If you’ve been watching K-dramas for quite some time now, you may have noticed how much some of your favorite characters love drinking alcohol. When they have something to celebrate, a glass of beer (with a plate of piping hot fried chicken) is almost always present; when they're heartbroken, soju is the answer. And this is a reflection of South Korean culture.
South Korea and how drinking plays a role in work culture
If there's one thing you need to know about the work culture in South Korea, it's that employees have long hours. As a result, drinking after work is common—it's a way to relieve some of their stress. The entire team, or sometimes the company, has hoesik (work dinners), which everyone is expected to attend.
In a video by Al Jazeera, an employee mentioned why hoesik is essential in their country. "Drinking is never the goal. It is to build bonds in business and with people. At work, we can't be so open but here, we can make good memories." South Koreans drink to feel more comfortable about sharing their stories and showing their personalities. One of the reasons why they don't mingle too much at work is because South Koreans are very particular when it comes to respecting their sunbaes (seniors). Once they leave the office, they can play games, sing at the top of their lungs, or laugh their heart out with everyone. But of course, certain etiquettes are still imposed during these social gatherings as a form of respect.
Common courtesy and how South Koreans view drinking
When a sunbae invites you to go out for a drink with the entire team, you should take it as a compliment more than a simple invite. When you’re offered a glass of soju, it’s a sign that they want to get to know you better. Turning down an invitation might be considered rude. People usually only say no when they have to drive home that night; or if it's against their religion; or if they have a serious medical condition.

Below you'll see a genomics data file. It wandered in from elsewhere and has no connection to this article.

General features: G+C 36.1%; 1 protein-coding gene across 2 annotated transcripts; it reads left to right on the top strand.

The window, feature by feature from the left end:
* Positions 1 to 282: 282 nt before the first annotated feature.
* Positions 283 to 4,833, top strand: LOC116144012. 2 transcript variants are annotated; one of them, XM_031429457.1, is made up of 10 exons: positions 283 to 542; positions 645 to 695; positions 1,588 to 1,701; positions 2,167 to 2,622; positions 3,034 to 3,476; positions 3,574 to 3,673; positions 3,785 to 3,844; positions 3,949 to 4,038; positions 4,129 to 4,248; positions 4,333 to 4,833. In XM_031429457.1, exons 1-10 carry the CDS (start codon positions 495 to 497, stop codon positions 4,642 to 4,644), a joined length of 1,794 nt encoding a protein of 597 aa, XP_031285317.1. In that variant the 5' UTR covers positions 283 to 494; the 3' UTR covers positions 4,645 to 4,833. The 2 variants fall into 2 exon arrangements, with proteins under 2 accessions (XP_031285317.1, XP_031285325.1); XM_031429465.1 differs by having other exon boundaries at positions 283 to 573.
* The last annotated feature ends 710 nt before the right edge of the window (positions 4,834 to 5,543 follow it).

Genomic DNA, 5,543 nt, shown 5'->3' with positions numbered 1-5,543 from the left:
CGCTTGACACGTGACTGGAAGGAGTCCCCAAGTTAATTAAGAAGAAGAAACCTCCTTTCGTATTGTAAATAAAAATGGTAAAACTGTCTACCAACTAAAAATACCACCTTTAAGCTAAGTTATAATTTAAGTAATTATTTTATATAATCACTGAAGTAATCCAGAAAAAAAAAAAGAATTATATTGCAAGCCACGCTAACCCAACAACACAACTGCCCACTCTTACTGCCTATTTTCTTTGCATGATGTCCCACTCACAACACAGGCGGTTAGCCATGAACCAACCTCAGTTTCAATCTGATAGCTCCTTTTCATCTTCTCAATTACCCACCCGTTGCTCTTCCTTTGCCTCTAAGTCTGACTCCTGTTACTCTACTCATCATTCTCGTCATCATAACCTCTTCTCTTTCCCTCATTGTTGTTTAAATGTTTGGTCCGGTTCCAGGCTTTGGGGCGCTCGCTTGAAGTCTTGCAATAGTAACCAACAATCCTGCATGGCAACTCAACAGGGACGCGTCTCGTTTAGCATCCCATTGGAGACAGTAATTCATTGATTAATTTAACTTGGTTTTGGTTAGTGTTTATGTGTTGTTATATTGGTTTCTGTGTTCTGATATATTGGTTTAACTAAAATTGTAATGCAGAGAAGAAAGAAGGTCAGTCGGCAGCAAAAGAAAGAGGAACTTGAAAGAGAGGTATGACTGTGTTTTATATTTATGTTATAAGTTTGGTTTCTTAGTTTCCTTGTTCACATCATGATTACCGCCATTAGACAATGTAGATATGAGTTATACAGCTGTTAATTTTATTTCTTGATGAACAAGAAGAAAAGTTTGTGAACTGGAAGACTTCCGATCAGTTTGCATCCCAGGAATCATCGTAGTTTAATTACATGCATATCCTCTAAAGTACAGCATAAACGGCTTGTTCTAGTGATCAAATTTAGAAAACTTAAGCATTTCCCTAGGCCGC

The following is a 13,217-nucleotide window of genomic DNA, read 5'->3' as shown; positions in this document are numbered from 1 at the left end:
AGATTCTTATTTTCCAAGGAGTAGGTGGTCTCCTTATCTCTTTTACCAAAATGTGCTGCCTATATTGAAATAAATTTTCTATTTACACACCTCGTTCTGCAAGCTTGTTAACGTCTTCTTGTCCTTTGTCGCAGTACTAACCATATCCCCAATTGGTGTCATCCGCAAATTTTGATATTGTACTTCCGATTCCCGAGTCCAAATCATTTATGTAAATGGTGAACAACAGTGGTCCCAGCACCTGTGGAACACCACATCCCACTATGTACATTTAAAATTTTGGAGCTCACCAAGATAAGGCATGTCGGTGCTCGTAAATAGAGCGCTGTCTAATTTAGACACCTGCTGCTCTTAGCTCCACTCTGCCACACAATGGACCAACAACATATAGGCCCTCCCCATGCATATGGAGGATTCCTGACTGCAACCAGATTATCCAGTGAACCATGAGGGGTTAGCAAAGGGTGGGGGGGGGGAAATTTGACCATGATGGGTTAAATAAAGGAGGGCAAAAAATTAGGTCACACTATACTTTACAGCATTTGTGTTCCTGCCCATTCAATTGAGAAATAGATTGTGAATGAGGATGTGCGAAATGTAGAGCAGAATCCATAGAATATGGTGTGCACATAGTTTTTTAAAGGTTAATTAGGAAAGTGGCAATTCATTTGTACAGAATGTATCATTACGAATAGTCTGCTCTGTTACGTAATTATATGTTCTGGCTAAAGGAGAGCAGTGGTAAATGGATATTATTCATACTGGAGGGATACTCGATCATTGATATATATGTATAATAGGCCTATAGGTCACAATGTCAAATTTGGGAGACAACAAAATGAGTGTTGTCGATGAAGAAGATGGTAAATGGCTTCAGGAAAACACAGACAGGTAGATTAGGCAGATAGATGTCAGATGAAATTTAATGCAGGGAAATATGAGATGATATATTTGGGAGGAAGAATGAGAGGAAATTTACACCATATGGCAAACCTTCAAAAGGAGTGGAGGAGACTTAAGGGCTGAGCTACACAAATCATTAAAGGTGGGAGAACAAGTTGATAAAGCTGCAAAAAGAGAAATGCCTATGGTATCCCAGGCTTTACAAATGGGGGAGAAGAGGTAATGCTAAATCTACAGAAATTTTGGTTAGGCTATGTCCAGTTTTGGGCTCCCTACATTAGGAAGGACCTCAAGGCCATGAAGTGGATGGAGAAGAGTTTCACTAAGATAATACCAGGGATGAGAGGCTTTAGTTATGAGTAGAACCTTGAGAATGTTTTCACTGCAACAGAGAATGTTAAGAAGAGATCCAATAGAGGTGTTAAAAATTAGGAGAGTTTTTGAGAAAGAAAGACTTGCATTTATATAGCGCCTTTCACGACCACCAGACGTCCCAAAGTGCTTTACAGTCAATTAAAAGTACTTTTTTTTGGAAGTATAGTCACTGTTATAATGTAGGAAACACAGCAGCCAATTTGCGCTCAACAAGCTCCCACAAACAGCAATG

Where and what to drink, plus what food to pair your drinks with
Pre-pandemic, restaurants, pubs, clubs, noraebangs (karaoke), and pojangmachas (red tents found along the street) are filled to the brim with customers. They would also drink by the beach, near the Han River, at a park, or outside a convenience store (just like in K-dramas!). What you would often see them drinking is soju, maekju (beer), or makgeolli (a milky alcoholic drink made from fermented rice).
To prevent themselves from drinking way too hard, South Koreans would munch on anju, or food that is usually paired with alcoholic drinks. This can be in the form of gopchang (intestines), grilled seafood, raw octopus, samgyupsal (grilled meat), peanuts, soondae (blood sausages), or fried chicken, to name a few. Just like what we are used to—when there is alcohol, there should always be food.
Things to keep in mind:
- Don't pour your own drink. Let someone else do it for you.
- It is always best to know who the sunbae is in the group. The senior should pour the first glass.
- The youngest should be the one to refill the glasses afterwards. When it comes to this, you should only pour when their glass is completely empty; when it’s only halfway done, it’s a sign that they want to take it easy.
- If you’re going to do the pouring, remember to hold the bottle with both hands. And when someone else is the one pouring, accept the drink by holding your glass with both of your hands, too.
- When you’re about to drink, remember to turn your body away from the sunbaes (unless you’re a senior yourself) and cover your mouth.
- Your first glass should be taken in one gulp, but the succeeding glasses can be taken in smaller amounts.
- Make sure that when you’re about to toast for a drink, your glass is lower than your seniors'. You can also hook arms with your workmates or friends as you both take a shot.
- Always remember your limit. You don’t want to be the talk of the town the next day for not controlling your alcohol consumption.
- Enjoy and dance (or sing) the night away!
*This story originally appeared on Cosmo.ph. Minor edits have been made by the Preview.ph editors.